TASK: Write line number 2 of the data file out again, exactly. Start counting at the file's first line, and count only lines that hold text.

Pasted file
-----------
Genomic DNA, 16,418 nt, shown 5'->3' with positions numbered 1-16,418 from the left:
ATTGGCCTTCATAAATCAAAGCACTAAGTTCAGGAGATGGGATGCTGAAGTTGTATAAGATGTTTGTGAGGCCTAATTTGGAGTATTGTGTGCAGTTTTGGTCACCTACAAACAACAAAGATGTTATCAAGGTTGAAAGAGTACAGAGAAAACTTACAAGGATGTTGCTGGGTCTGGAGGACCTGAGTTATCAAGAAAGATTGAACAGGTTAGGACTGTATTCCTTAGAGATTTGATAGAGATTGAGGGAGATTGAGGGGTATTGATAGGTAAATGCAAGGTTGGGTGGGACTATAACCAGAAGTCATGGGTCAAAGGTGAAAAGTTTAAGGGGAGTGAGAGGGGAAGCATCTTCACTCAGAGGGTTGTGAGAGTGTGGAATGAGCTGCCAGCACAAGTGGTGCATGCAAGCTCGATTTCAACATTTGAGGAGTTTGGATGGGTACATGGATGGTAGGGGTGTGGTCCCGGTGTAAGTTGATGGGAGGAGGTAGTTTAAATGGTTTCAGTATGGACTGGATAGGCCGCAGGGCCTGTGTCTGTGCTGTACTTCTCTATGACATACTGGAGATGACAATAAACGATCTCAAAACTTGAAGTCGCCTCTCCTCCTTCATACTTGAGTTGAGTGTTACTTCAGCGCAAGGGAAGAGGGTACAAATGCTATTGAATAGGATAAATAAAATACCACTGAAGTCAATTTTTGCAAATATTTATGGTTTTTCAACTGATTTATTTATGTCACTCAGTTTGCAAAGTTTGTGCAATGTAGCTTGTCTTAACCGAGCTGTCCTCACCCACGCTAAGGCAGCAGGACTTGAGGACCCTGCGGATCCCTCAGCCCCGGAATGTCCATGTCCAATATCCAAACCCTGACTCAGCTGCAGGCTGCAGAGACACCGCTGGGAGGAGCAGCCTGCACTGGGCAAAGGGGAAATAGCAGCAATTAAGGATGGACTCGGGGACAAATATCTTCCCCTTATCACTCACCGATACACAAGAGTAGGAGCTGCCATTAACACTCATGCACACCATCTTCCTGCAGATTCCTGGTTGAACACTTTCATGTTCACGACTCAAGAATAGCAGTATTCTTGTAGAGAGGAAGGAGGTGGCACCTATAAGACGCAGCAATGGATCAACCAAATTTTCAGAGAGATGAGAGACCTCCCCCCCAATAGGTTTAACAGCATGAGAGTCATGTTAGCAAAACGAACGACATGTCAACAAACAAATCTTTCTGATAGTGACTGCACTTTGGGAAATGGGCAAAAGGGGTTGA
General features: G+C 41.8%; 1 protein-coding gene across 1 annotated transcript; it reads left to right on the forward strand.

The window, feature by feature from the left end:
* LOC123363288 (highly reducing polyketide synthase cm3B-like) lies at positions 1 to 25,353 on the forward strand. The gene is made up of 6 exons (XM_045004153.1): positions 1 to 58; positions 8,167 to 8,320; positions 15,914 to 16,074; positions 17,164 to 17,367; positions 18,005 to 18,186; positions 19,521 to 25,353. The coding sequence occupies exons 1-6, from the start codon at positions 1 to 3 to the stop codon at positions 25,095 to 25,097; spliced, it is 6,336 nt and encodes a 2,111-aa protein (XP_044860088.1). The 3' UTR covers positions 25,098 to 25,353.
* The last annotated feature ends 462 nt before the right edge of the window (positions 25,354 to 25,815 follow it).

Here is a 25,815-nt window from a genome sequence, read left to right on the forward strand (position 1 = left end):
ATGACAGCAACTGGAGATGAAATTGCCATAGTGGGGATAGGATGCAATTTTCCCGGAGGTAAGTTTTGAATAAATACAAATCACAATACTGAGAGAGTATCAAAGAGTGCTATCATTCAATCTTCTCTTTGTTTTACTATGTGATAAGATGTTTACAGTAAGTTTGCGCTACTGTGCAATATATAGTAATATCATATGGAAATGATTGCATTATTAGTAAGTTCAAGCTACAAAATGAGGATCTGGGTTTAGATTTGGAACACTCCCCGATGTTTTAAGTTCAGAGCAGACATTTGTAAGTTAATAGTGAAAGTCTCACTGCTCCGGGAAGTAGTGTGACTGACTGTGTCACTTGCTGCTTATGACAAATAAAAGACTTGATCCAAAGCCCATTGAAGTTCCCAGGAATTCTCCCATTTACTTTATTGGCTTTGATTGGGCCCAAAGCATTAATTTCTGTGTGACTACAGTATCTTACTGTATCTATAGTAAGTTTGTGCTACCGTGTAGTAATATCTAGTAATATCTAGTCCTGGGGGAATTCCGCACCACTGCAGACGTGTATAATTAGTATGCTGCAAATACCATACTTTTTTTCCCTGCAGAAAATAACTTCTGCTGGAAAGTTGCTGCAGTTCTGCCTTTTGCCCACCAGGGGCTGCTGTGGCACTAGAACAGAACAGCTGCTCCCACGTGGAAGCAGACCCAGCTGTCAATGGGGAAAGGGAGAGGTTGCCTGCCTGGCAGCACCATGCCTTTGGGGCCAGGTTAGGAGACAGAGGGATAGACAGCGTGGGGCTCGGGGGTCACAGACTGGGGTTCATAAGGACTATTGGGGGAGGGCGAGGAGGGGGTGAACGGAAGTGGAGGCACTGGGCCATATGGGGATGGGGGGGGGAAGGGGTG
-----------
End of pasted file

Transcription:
ATTGGCCTTCATAAATCAAAGCACTAAGTTCAGGAGATGGGATGCTGAAGTTGTATAAGATGTTTGTGAGGCCTAATTTGGAGTATTGTGTGCAGTTTTGGTCACCTACAAACAACAAAGATGTTATCAAGGTTGAAAGAGTACAGAGAAAACTTACAAGGATGTTGCTGGGTCTGGAGGACCTGAGTTATCAAGAAAGATTGAACAGGTTAGGACTGTATTCCTTAGAGATTTGATAGAGATTGAGGGAGATTGAGGGGTATTGATAGGTAAATGCAAGGTTGGGTGGGACTATAACCAGAAGTCATGGGTCAAAGGTGAAAAGTTTAAGGGGAGTGAGAGGGGAAGCATCTTCACTCAGAGGGTTGTGAGAGTGTGGAATGAGCTGCCAGCACAAGTGGTGCATGCAAGCTCGATTTCAACATTTGAGGAGTTTGGATGGGTACATGGATGGTAGGGGTGTGGTCCCGGTGTAAGTTGATGGGAGGAGGTAGTTTAAATGGTTTCAGTATGGACTGGATAGGCCGCAGGGCCTGTGTCTGTGCTGTACTTCTCTATGACATACTGGAGATGACAATAAACGATCTCAAAACTTGAAGTCGCCTCTCCTCCTTCATACTTGAGTTGAGTGTTACTTCAGCGCAAGGGAAGAGGGTACAAATGCTATTGAATAGGATAAATAAAATACCACTGAAGTCAATTTTTGCAAATATTTATGGTTTTTCAACTGATTTATTTATGTCACTCAGTTTGCAAAGTTTGTGCAATGTAGCTTGTCTTAACCGAGCTGTCCTCACCCACGCTAAGGCAGCAGGACTTGAGGACCCTGCGGATCCCTCAGCCCCGGAATGTCCATGTCCAATATCCAAACCCTGACTCAGCTGCAGGCTGCAGAGACACCGCTGGGAGGAGCAGCCTGCACTGGGCAAAGGGGAAATAGCAGCAATTAAGGATGGACTCGGGGACAAATATCTTCCCCTTATCACTCACCGATACACAAGAGTAGGAGCTGCCATTAACACTCATGCACACCATCTTCCTGCAGATTCCTGGTTGAACACTTTCATGTTCACGACTCAAGAATAGCAGTATTCTTGTAGAGAGGAAGGAGGTGGCACCTATAAGACGCAGCAATGGATCAACCAAATTTTCAGAGAGATGAGAGACCTCCCCCCCAATAGGTTTAACAGCATGAGAGTCATGTTAGCAAAACGAACGACATGTCAACAAACAAATCTTTCTGATAGTGACTGCACTTTGGGAAATGGGCAAAAGGGGTTGA